24 February 2015

Mobile showers offer dignity to San Francisco’s homeless

By Laura Smith 

In San Francisco, a local non-profit is restoring dignity to hundreds of homeless people, one hot shower at a time.

In a city where approximately 7000 people are homeless, there is just a handful of free washing facilities available to those living on the streets.

Lava Mae aims to change that by converting decommissioned city buses into mobile shower units, complete with hot running water and free shower, toilet and changing facilities. 

The project piloted its first bus on the streets of San Francisco in June 2014. It was soon providing between 300 and 500 showers a week to homeless people across the city.

Lava Mae's founder Doniece Sandoval said: "The first time people see the bus, they can't believe it contains showers and toilets. Their reaction is the most rewarding part of the project.

"It's been humbling to have someone thank you profusely for something so simple - something that the rest of us take for granted."

Here's what service user Bobby had to say after his first time on board the Lava Mae bus.

Doniece originally raised $75,000 to fund the first Lava Mae bus through crowdfunding site Indiegogo.

So far, the non-profit has sourced $110,000 through online crowdfunding and received a $100,000 grant from Google as a part of its Bay Area Impact Challenge program. This means they can now start work on creating a second unit.

Doniece aims to eventually have a fleet of four bright blue buses operating across San Francisco. "Once we have four buses on the road, we can offer 50,000 showers per year," she says.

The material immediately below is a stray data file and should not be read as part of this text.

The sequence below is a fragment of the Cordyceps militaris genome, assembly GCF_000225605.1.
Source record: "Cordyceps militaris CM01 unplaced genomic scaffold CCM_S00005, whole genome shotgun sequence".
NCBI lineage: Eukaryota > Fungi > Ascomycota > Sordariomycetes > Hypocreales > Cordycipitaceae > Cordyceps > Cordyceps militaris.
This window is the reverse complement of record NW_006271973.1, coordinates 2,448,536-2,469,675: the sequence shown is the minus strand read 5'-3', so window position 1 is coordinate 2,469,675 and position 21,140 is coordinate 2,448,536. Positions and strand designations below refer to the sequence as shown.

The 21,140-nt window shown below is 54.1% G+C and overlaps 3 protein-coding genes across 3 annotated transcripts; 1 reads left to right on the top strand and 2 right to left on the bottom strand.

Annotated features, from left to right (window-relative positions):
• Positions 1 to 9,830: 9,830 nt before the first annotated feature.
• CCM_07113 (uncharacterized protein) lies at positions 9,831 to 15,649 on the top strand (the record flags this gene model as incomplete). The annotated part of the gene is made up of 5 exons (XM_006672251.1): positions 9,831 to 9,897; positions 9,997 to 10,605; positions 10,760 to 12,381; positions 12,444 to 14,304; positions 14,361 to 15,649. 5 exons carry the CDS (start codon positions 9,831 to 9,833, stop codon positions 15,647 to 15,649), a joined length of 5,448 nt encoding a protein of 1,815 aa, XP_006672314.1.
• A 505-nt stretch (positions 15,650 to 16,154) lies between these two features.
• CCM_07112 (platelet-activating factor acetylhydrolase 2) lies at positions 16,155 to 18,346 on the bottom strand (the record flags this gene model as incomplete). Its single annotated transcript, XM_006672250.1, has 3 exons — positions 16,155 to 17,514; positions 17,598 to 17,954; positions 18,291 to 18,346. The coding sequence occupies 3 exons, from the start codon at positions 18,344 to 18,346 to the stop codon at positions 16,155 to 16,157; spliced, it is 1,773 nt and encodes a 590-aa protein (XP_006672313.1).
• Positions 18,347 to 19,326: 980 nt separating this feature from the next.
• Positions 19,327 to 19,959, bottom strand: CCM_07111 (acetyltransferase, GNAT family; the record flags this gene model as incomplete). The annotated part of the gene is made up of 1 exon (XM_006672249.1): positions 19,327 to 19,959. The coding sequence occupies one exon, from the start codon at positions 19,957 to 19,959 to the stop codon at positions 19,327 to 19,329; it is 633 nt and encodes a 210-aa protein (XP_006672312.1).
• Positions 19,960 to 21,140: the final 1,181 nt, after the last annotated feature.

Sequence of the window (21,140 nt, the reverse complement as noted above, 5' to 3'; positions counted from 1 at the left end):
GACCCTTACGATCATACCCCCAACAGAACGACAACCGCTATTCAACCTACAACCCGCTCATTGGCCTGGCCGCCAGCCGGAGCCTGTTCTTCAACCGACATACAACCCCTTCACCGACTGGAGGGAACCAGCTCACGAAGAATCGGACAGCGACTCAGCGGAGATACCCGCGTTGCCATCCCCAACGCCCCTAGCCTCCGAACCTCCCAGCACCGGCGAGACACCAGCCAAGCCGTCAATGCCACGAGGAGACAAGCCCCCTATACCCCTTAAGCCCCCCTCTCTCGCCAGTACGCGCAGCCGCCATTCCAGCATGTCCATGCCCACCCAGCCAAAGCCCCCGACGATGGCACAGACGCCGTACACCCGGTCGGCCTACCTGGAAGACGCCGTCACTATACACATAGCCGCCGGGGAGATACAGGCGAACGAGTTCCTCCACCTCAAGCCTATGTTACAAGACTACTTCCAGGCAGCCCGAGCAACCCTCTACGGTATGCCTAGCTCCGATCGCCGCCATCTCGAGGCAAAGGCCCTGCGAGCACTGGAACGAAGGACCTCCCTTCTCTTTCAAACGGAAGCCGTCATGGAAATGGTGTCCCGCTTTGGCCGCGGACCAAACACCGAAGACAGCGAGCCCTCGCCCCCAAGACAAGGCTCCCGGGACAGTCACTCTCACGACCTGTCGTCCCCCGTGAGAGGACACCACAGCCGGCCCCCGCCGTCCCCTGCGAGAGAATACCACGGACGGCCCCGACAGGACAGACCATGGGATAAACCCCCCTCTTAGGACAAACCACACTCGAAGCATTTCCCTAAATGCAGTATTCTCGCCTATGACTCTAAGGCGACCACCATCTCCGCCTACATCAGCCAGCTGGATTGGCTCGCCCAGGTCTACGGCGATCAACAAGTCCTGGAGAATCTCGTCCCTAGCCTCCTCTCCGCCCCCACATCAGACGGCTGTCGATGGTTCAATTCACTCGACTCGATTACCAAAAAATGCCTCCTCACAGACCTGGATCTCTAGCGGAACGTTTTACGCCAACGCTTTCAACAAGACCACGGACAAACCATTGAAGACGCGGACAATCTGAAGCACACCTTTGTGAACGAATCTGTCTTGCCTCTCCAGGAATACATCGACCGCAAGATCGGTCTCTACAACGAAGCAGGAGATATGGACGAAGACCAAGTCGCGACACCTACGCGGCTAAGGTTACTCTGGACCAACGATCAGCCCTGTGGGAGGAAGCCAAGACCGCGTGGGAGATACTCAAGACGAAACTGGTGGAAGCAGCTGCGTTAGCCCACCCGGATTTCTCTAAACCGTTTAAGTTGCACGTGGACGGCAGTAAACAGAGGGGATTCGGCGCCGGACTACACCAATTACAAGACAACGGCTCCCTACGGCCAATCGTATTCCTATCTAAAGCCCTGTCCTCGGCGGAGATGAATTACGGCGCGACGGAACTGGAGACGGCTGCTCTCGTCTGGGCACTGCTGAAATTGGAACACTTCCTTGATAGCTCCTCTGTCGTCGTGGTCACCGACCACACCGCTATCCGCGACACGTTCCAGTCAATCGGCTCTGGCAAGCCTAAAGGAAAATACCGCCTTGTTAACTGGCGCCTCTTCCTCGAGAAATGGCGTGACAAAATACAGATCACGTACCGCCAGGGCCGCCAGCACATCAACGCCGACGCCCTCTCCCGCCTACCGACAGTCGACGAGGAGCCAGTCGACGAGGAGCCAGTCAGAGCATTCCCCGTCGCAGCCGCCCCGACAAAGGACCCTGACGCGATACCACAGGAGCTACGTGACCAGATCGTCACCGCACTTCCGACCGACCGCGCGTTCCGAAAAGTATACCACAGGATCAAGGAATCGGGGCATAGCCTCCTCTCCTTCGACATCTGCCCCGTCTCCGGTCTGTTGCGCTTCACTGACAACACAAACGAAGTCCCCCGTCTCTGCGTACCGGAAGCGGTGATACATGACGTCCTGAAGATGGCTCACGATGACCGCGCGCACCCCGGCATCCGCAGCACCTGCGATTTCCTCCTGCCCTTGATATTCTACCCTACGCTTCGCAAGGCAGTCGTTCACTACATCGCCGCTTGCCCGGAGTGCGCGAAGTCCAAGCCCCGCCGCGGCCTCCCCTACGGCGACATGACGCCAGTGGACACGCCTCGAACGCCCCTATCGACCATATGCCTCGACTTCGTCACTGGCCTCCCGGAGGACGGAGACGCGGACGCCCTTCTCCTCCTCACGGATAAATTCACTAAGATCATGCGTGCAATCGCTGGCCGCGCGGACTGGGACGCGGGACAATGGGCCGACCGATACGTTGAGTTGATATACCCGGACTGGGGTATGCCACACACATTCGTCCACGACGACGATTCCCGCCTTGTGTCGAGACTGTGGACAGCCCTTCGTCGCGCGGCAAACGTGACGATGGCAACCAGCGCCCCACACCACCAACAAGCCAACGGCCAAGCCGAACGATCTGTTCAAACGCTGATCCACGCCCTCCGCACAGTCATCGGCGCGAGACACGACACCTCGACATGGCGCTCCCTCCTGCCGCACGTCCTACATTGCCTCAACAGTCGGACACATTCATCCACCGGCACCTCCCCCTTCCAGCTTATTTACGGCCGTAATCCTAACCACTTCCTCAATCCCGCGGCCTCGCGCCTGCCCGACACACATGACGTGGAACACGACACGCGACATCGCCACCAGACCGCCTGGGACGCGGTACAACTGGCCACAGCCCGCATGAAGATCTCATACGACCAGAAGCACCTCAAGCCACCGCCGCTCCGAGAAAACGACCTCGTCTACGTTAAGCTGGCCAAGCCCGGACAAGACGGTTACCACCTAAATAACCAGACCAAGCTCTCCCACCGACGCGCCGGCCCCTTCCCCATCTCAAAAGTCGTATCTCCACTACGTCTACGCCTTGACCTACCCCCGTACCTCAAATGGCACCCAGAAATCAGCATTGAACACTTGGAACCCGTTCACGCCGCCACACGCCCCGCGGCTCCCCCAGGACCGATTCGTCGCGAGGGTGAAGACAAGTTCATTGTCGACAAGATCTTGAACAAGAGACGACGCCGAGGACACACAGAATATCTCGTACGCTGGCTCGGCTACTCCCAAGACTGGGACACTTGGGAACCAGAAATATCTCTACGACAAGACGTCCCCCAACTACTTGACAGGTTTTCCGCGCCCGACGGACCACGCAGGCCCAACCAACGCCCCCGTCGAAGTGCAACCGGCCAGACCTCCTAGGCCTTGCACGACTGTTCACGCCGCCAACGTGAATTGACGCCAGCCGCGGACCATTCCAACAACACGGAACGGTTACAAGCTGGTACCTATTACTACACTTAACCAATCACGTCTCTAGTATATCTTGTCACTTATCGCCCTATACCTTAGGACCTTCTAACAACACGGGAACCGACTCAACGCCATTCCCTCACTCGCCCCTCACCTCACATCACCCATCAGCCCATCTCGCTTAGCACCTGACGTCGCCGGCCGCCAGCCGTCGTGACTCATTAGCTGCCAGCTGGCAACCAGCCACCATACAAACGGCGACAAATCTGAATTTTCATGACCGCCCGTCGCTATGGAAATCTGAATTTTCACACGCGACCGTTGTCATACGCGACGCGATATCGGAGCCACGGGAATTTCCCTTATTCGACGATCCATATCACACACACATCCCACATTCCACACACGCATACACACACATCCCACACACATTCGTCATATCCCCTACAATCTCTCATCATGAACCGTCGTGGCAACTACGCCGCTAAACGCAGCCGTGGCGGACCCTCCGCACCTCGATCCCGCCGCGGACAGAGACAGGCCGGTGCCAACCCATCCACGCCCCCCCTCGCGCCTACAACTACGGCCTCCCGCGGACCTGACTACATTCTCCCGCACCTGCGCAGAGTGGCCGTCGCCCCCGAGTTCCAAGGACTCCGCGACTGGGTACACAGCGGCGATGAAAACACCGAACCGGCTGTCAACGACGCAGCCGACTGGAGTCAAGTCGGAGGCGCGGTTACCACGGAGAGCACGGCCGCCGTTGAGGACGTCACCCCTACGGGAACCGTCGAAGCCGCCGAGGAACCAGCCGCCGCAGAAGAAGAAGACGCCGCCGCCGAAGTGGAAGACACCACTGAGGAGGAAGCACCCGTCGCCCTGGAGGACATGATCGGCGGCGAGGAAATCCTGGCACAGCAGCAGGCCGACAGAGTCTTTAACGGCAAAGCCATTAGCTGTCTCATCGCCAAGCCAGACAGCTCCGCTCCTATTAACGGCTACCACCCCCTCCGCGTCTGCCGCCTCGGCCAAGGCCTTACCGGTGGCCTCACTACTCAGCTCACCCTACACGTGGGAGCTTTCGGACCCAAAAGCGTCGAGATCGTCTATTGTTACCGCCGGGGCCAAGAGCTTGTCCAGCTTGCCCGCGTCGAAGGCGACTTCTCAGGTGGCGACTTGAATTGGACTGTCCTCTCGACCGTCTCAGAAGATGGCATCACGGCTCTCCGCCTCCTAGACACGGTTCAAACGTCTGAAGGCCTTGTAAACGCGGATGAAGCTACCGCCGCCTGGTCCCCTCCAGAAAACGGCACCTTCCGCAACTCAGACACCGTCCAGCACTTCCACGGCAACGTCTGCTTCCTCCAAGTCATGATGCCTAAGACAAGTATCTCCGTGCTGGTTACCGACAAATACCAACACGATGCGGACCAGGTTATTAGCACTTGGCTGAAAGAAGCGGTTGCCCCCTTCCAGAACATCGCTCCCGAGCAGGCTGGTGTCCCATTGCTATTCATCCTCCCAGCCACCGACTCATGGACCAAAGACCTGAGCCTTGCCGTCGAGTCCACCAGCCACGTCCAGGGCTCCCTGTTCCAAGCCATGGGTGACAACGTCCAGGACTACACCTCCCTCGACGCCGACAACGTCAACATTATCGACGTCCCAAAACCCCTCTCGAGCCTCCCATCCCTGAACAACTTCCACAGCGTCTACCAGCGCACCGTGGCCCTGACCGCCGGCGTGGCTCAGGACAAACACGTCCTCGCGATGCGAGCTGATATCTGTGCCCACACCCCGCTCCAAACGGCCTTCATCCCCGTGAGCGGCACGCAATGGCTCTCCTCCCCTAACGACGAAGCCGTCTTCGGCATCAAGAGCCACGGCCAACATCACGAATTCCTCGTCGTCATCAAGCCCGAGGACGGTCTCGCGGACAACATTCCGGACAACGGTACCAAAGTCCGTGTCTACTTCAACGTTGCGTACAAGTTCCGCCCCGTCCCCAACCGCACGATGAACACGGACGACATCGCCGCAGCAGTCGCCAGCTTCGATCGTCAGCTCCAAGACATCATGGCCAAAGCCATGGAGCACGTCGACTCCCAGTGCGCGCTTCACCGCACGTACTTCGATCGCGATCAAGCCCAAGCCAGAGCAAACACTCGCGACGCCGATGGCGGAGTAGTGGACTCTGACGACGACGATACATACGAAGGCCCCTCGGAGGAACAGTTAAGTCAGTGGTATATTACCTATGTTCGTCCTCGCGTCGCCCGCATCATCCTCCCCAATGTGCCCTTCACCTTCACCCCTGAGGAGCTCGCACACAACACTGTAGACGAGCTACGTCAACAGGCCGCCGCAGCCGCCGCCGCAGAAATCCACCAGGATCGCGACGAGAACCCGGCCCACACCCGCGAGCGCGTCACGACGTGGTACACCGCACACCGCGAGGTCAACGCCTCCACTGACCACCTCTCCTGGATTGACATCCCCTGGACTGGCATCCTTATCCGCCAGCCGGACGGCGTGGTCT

But Lava Mae isn't just about providing hot showers for the homeless. It works on the idea that people experiencing homelessness can't access jobs or housing, or maintain health and well-being, if they can't get clean.

With hygiene comes dignity, and with dignity comes opportunity, says Doniece.

"It's been incredibly rewarding to hear stories of guests lining up job interviews, getting housing and generally improving their lives by being able to get clean on a regular basis.

"It's really amazing what a shower can do and the possibilities it can unlock."

Lava Mae is also starting to offer support and advice to hundreds of organisations that have already shown interest in replicating the project in their own communities, from cities in Santa Clara and Hawaii to Nigeria and South Korea.

For more information visit www.lavamae.org

Photos courtesy of Lava Mae/Sole Moller. This is a summary of an article by Laura Smith for INSP's News Service. You can read the original version here. Street paper editors can click here to view, download and republish the full article.